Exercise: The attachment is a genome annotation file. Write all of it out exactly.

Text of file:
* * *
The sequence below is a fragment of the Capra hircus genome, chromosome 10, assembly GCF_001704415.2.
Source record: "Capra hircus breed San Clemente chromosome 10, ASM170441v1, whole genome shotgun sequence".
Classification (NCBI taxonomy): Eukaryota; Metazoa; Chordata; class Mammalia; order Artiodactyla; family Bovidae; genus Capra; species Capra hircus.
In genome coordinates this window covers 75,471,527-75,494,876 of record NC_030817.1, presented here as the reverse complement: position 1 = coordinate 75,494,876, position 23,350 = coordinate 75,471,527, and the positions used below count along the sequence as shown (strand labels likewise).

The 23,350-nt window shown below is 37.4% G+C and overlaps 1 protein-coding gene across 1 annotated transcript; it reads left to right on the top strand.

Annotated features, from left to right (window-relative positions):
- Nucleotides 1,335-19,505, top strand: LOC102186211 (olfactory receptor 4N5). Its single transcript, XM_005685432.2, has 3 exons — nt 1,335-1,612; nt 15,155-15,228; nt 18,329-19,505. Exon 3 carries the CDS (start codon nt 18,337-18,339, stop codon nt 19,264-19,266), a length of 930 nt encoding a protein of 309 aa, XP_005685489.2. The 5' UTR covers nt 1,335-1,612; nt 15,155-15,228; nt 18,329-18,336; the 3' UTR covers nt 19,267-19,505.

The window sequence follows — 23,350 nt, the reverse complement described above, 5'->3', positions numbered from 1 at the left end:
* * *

The sequence below is a fragment of the Capra hircus genome, chromosome 10, assembly GCF_001704415.2.
Source record: "Capra hircus breed San Clemente chromosome 10, ASM170441v1, whole genome shotgun sequence".
Classification (NCBI taxonomy): Eukaryota; Metazoa; Chordata; class Mammalia; order Artiodactyla; family Bovidae; genus Capra; species Capra hircus.
In genome coordinates this window covers 75,471,527-75,494,876 of record NC_030817.1, presented here as the reverse complement: position 1 = coordinate 75,494,876, position 23,350 = coordinate 75,471,527, and the positions used below count along the sequence as shown (strand labels likewise).

The 23,350-nt window shown below is 37.4% G+C and overlaps 1 protein-coding gene across 1 annotated transcript; it reads left to right on the top strand.

Annotated features, from left to right (window-relative positions):
- Nucleotides 1,335-19,505, top strand: LOC102186211 (olfactory receptor 4N5). Its single transcript, XM_005685432.2, has 3 exons — nt 1,335-1,612; nt 15,155-15,228; nt 18,329-19,505. Exon 3 carries the CDS (start codon nt 18,337-18,339, stop codon nt 19,264-19,266), a length of 930 nt encoding a protein of 309 aa, XP_005685489.2. The 5' UTR covers nt 1,335-1,612; nt 15,155-15,228; nt 18,329-18,336; the 3' UTR covers nt 19,267-19,505.

The window sequence follows — 23,350 nt, the reverse complement described above, 5'->3', positions numbered from 1 at the left end: